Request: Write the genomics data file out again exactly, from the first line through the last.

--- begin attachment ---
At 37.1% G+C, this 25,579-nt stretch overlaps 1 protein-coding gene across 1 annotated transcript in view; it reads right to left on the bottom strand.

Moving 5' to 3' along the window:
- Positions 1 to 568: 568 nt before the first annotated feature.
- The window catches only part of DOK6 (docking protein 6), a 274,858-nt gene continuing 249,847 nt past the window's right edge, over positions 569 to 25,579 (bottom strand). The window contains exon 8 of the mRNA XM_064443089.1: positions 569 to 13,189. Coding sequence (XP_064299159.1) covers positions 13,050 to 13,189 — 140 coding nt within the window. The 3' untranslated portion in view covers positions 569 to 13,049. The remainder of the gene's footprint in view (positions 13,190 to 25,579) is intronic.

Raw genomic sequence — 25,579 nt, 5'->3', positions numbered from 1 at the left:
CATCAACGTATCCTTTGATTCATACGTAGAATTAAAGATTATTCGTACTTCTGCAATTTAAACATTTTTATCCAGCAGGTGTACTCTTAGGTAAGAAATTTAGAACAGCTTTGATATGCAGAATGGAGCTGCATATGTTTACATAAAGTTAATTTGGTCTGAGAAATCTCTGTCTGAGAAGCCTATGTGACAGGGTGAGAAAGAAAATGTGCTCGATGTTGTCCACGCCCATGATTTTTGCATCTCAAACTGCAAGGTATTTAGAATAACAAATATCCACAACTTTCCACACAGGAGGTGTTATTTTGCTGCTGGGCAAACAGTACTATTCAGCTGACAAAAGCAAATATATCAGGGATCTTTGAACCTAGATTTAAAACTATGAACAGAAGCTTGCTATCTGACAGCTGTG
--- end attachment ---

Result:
At 37.1% G+C, this 25,579-nt stretch overlaps 1 protein-coding gene across 1 annotated transcript in view; it reads right to left on the bottom strand.

Moving 5' to 3' along the window:
- Positions 1 to 568: 568 nt before the first annotated feature.
- The window catches only part of DOK6 (docking protein 6), a 274,858-nt gene continuing 249,847 nt past the window's right edge, over positions 569 to 25,579 (bottom strand). The window contains exon 8 of the mRNA XM_064443089.1: positions 569 to 13,189. Coding sequence (XP_064299159.1) covers positions 13,050 to 13,189 — 140 coding nt within the window. The 3' untranslated portion in view covers positions 569 to 13,049. The remainder of the gene's footprint in view (positions 13,190 to 25,579) is intronic.

Raw genomic sequence — 25,579 nt, 5'->3', positions numbered from 1 at the left:
CATCAACGTATCCTTTGATTCATACGTAGAATTAAAGATTATTCGTACTTCTGCAATTTAAACATTTTTATCCAGCAGGTGTACTCTTAGGTAAGAAATTTAGAACAGCTTTGATATGCAGAATGGAGCTGCATATGTTTACATAAAGTTAATTTGGTCTGAGAAATCTCTGTCTGAGAAGCCTATGTGACAGGGTGAGAAAGAAAATGTGCTCGATGTTGTCCACGCCCATGATTTTTGCATCTCAAACTGCAAGGTATTTAGAATAACAAATATCCACAACTTTCCACACAGGAGGTGTTATTTTGCTGCTGGGCAAACAGTACTATTCAGCTGACAAAAGCAAATATATCAGGGATCTTTGAACCTAGATTTAAAACTATGAACAGAAGCTTGCTATCTGACAGCTGTG